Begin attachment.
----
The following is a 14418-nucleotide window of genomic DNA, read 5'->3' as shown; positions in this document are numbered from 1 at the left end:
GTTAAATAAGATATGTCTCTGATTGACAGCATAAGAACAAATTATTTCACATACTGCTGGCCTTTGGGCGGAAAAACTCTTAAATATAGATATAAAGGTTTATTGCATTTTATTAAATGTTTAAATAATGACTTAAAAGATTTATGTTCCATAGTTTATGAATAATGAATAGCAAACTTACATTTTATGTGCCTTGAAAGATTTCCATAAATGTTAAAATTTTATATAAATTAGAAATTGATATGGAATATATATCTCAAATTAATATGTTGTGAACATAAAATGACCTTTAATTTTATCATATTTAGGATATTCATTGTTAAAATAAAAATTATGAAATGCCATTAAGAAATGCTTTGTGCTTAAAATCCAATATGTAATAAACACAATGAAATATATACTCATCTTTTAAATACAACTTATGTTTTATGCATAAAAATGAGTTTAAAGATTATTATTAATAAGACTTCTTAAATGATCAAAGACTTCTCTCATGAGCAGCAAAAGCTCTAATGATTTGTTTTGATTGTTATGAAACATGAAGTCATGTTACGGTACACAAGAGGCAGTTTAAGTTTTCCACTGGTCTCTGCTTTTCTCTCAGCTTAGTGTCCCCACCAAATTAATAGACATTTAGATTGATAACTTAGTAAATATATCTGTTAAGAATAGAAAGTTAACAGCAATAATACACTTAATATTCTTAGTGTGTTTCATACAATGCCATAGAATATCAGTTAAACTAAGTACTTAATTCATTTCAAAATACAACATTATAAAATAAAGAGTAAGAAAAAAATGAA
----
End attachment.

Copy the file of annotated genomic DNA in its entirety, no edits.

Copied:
The following is a 14418-nucleotide window of genomic DNA, read 5'->3' as shown; positions in this document are numbered from 1 at the left end:
GTTAAATAAGATATGTCTCTGATTGACAGCATAAGAACAAATTATTTCACATACTGCTGGCCTTTGGGCGGAAAAACTCTTAAATATAGATATAAAGGTTTATTGCATTTTATTAAATGTTTAAATAATGACTTAAAAGATTTATGTTCCATAGTTTATGAATAATGAATAGCAAACTTACATTTTATGTGCCTTGAAAGATTTCCATAAATGTTAAAATTTTATATAAATTAGAAATTGATATGGAATATATATCTCAAATTAATATGTTGTGAACATAAAATGACCTTTAATTTTATCATATTTAGGATATTCATTGTTAAAATAAAAATTATGAAATGCCATTAAGAAATGCTTTGTGCTTAAAATCCAATATGTAATAAACACAATGAAATATATACTCATCTTTTAAATACAACTTATGTTTTATGCATAAAAATGAGTTTAAAGATTATTATTAATAAGACTTCTTAAATGATCAAAGACTTCTCTCATGAGCAGCAAAAGCTCTAATGATTTGTTTTGATTGTTATGAAACATGAAGTCATGTTACGGTACACAAGAGGCAGTTTAAGTTTTCCACTGGTCTCTGCTTTTCTCTCAGCTTAGTGTCCCCACCAAATTAATAGACATTTAGATTGATAACTTAGTAAATATATCTGTTAAGAATAGAAAGTTAACAGCAATAATACACTTAATATTCTTAGTGTGTTTCATACAATGCCATAGAATATCAGTTAAACTAAGTACTTAATTCATTTCAAAATACAACATTATAAAATAAAGAGTAAGAAAAAAATGAA